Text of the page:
Refactoring Dilemma

Carl Banks pavlovevidence at gmail.com
Mon Sep 11 01:44:16 CEST 2006


George Sakkis wrote:
> Kamilche wrote:
> > '''
> > I'm in the middle of a refactoring dilemma.
> > I have several singletons that I'm turning into modules, for ease of
> > access.
> > The usual method is noted as 'Module 1' below.
> > The new method is noted as 'Module 2'.
> > Is there any reason NOT to do this that I may be unaware of?
> > It's easier than remembering to declare global variables at the top of
> > the function.
> > '''
> >
> > # ----------- Module 1.py ------------
> > # Normal module processing
> > var = 0
> >
> > def MyRoutine():
> >     global var
> >     var = 1
> >
> > MyRoutine()
> > print var
> >
> >
> > # ----------- Module 2.py ------------
> > # 'Self' module processing
> > import sys
> > var = 0
> > self = sys.modules[__name__]
> >
> > def MyRoutine():
> >     self.var = 1
> >
> > MyRoutine()
> > print var
>
>
> What's wrong with
> <code>
> def MyRoutine():
>      return 1
>
> var = MyRoutine()
> </code>
> ?


Kamilche simplified things in his example that obscured the main use
case.  Short story is, var is considered a state of the module, and
MyRoutine() is designed to be called from outside the module to modify
the state.  Your suggestion can only modify the state of the module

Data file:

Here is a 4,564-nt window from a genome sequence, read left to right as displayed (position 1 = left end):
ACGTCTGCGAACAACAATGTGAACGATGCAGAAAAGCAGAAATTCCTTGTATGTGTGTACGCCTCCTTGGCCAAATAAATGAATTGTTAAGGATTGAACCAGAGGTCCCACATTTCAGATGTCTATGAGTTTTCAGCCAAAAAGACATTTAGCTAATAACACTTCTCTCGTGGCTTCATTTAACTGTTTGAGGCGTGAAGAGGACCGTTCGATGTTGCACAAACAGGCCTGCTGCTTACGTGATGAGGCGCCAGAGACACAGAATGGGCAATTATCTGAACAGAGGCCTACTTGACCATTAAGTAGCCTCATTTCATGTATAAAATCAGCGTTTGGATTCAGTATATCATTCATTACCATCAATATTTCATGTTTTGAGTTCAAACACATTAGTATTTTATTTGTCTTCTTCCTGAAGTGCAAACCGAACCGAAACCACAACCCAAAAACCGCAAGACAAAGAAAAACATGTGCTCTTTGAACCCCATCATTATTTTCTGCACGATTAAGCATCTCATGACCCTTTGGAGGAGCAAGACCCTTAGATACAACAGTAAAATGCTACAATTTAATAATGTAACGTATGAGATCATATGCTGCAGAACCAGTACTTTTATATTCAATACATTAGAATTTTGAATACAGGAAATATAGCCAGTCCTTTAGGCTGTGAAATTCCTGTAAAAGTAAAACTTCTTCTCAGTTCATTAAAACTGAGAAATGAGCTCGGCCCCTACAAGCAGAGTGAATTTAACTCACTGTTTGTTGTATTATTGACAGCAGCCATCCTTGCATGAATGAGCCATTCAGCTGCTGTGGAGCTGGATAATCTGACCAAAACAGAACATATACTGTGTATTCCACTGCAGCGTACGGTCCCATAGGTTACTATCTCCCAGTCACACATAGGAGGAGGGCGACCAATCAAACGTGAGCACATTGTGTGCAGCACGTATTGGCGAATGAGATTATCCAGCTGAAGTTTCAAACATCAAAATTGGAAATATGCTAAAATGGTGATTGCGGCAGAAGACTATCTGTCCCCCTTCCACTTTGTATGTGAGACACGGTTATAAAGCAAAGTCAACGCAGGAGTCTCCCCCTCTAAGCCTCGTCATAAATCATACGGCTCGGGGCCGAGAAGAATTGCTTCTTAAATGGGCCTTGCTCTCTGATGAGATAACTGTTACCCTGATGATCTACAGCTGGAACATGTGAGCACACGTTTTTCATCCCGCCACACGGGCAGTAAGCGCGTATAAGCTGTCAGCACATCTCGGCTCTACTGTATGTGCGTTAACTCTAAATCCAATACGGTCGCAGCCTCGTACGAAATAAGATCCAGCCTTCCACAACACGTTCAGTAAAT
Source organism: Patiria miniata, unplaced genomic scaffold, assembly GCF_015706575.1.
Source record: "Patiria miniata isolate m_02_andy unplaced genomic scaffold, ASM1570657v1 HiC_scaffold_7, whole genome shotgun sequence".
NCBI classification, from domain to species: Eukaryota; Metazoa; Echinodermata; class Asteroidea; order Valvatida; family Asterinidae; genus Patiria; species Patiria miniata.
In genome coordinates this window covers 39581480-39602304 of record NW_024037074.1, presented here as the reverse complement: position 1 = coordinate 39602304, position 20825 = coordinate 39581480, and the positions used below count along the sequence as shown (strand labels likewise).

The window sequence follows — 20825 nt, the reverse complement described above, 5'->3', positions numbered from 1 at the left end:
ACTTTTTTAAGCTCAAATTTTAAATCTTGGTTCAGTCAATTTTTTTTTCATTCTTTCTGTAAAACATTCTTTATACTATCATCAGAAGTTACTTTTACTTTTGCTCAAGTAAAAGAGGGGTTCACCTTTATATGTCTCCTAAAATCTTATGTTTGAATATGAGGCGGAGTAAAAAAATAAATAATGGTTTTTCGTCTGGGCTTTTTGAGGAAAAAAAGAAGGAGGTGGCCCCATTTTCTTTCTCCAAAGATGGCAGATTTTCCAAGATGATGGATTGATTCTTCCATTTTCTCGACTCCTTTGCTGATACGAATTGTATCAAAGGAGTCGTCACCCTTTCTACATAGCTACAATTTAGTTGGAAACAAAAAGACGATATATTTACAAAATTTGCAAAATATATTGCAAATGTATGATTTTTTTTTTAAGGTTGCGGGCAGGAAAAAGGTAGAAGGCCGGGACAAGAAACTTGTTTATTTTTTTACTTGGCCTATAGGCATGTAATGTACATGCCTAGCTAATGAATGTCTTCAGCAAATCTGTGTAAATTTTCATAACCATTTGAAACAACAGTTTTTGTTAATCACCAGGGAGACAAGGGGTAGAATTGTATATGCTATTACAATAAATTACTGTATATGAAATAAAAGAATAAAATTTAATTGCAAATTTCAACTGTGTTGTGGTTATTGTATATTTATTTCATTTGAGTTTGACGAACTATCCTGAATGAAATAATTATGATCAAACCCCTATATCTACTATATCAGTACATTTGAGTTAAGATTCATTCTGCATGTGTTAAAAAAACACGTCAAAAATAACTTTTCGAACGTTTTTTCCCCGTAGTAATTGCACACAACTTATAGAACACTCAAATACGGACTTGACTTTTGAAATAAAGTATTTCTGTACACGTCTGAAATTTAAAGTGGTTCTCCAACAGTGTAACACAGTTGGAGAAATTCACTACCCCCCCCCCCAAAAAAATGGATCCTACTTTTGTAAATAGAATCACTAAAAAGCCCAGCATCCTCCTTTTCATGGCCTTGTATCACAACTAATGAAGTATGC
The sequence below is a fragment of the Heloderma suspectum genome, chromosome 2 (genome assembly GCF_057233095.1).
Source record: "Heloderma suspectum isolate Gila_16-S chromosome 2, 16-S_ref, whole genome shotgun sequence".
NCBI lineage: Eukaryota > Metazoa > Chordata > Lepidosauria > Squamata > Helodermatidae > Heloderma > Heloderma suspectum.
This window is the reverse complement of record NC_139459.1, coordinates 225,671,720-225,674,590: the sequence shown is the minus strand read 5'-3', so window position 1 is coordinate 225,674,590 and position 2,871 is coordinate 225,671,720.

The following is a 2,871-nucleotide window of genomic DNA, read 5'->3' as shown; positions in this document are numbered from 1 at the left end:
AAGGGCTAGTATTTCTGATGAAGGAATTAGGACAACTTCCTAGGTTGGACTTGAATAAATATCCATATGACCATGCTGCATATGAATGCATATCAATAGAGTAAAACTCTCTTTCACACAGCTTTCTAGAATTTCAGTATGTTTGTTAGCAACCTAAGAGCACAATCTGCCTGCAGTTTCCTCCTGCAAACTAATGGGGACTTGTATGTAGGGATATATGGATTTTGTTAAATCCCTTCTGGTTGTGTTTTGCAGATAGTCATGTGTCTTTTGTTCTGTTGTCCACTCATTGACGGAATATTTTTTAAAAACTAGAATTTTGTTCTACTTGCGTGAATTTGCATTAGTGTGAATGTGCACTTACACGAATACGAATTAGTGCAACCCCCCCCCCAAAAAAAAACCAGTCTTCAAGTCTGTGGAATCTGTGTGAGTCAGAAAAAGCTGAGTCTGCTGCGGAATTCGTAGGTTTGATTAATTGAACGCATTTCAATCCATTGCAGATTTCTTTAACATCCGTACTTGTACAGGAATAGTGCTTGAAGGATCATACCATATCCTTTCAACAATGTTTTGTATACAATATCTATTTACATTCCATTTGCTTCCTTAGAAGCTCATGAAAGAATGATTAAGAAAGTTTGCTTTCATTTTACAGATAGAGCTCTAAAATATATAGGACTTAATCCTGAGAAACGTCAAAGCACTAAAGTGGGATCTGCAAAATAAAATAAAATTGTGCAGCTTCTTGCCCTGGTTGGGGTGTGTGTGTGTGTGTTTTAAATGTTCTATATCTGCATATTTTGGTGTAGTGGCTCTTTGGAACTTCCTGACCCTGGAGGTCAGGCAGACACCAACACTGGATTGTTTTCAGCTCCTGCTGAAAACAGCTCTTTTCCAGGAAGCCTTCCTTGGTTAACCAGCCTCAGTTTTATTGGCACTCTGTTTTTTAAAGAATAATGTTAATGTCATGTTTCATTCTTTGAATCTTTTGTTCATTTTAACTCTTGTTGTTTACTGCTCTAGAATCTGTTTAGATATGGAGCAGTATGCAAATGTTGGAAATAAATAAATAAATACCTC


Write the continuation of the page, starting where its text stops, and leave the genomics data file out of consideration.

from within, so it won't do.

More detailed discussion:

A common piece of advice when people ask "how can I implement a
singleton in Python" is to use a module.  A module, after all, is a
singleton object.

But there's a big problem using a module as a singleton: you need to
use then global statement to rebind module-level variables.  Which
means that if you want your module to have lots of modifyable state,
most likely you'll have to use a bunch global statements.  And that's a
major pain in the neck when you have to do it a lot and in many
functions.

In these cases, it would be nice if a module could access its own state
in the same way that an instance does, that is, as an attribute.  My
approach of using a decorator to pass in a module proxy, and Kamilche's
approach  of binding the module object to self, both accomplish this.
Internally, the module behaves very much like a class instance.
Functions in the module act almost exactly like bound methods, and
module-level variables act like instance attributes.  The difference
between writing a module and a singleton class thus becomes mostly a
matter of indentation.

In fact, when I made a major switch from using singleton classes to
modules, I was able to change it by dedenting once, and pasting a
@modmethod decoration above each method, with very few other changes.

Carl Banks

Carl Banks




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